Vietnam’s former colonial master, France is the sixth largest investor in Vietnam. The top five are all Asian: Singapore, Taiwan, Japan, South Korea and Hong Kong. The United States is 11th. Singaporeans are especially proud of the Vietnam-Singapore Industrial Park in the province of Binh Duong – home to 115 mostly foreign investment projects worth $600 million. The Vietnamese government regards it as a model as well. It is typically Singaporean. Most of its investment is in property – lots of hotels and serviced apartments. But now there’s a move to invest in information technology services, education, distribution, food processing, logistics and infrastructure.

Vietnam has become a key base for South Korean companies keen on exporting to the US and also to ASEAN. It is South Korea’s second investment destination in ASEAN after Indonesia. Oh Jae Ho, director of the Korean Trade Center, explains why: “Many Korean companies have recently moved their factories from Indonesia, Philippines and even China to Vietnam. Vietnam has the competitive advantage of a good labor force. The workers here all well-educated, hard-working and smart. Vietnam also has good natural resources like oil and seafood. In addition, the politics, society and economy are more stable than some other ASEAN countries.”

Thai companies are also very much interested in Vietnam. At a trade show in Ho Chi Minh City last week, the Thais brought consumer goods, food and beverage, building materials, cars, auto spare parts and tropical fruit. Bilateral trade was $1.18 billion last year, and it’s already up more than 40 percent in 2003.

And the Vietnamese Communist Party of course does not forget its old dear friend Fidel Castro. On a recent visit to Havana, the president of the Vietnamese National Assembly, Nguyen Van An, praised Cuban help in the areas of construction, biotechnology, sanitation and education, and stressed Cuba’s role as Vietnam’s door to the Latin American market. Not exclusively in the name of the revolutionary cause, Cubans can be sure of eating Vietnamese rice for a long time. Vietnam is the world’s second largest rice exporter after Thailand.

It tells a lot about foreign investment in Vietnam to examine the list of what they don’t seem so interested to invest in. There are more than a thousand investment projects worth a total of $17.5 billion, which although already licensed are still dead. These include crucial strategic projects capable of developing Vietnam’s economy: a refinery; exploitation of an iron mine; a steel plant; exploitation of bauxite; and a few highway projects.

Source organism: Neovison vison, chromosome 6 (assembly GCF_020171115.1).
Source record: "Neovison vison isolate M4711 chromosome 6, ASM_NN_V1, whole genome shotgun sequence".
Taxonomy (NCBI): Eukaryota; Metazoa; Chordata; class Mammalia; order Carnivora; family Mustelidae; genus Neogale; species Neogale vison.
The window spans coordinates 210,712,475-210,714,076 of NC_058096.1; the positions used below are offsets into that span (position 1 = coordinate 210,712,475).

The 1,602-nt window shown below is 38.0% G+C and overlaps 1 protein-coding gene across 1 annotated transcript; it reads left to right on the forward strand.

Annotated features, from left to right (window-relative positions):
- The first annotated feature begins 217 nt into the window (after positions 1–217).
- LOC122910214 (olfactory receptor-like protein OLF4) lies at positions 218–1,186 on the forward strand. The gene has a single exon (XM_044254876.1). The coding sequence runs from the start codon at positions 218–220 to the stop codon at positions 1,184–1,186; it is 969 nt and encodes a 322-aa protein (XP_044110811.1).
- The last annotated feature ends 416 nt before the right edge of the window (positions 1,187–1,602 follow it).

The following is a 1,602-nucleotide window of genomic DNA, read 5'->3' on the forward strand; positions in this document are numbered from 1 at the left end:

A bold national plan is being considered whereby 20 percent of the state budget would be spent on education. This would mean, among other things, free primary education for all Vietnamese children by 2015. But such a plan cannot be implemented without the contribution of foreign donors.

Investors usually think that everything in Vietnam is under central control. That’s not the case. Every province is king. The country is in fact a federation. Of course it’s key to have Hanoi’s approval. But the important piece of paper that really matters is to be delivered by each province’s People’s Committee.

Foreign investors in Vietnam all demand the same things: reduction of business costs; the abolition of a dual pricing system; improvement of the legal structure (almost 75 percent of law students got their degrees in the former Soviet Union or in Eastern Europe); better labor standards; and protected intellectual property rights. They are all saying in essence that doi moi – the Vietnamese-style perestroika introduced in 1979 – has to go deeper.

But as doi moi goes deeper and the country becomes more attractive to foreign investors, the brutal inequality between urban and rural Vietnam is bound to explode, to the despair of the Vietnamese Communist Party. Some 51 percent of the population – roughly 41 million people – live in poverty, and the absolute majority is in the countryside. Provincial governments that are better off increasingly resent financing the poorer corners of the country, and blatantly ignore decrees from Hanoi. And to top it all, there are no indications at the moment that the Vietnamese Communist Party is contemplating the dismantling of the state sector.

If Vietnam plays its competitive advantages well, it may be a big winner when the ASEAN common market, or “ASEAN economic community” emerges 2020, encompassing a population of 530 million: the “roadmap” is to be tabled for approval at the next ASEAN summit in Bali, in October. For the moment, the good news is that Vietnamese industrial production is up – almost 16 percent in the first seven months of 2003. But there are huge challenges: highly-competitive regional merchandise imported under AFTA, ASEAN’s free trade zone; slow implementation of measures to cut the interference of middlemen; and diminishing exports. The Ministry of Planning and Investment seems to have a cure: more investment in the domestic market; and let’s bring more consumers on board. But it’s hard to see where they are coming from when most consumers make less than $30 a month -and instead of spending prefer to save those few precious extra dollars under their mattresses.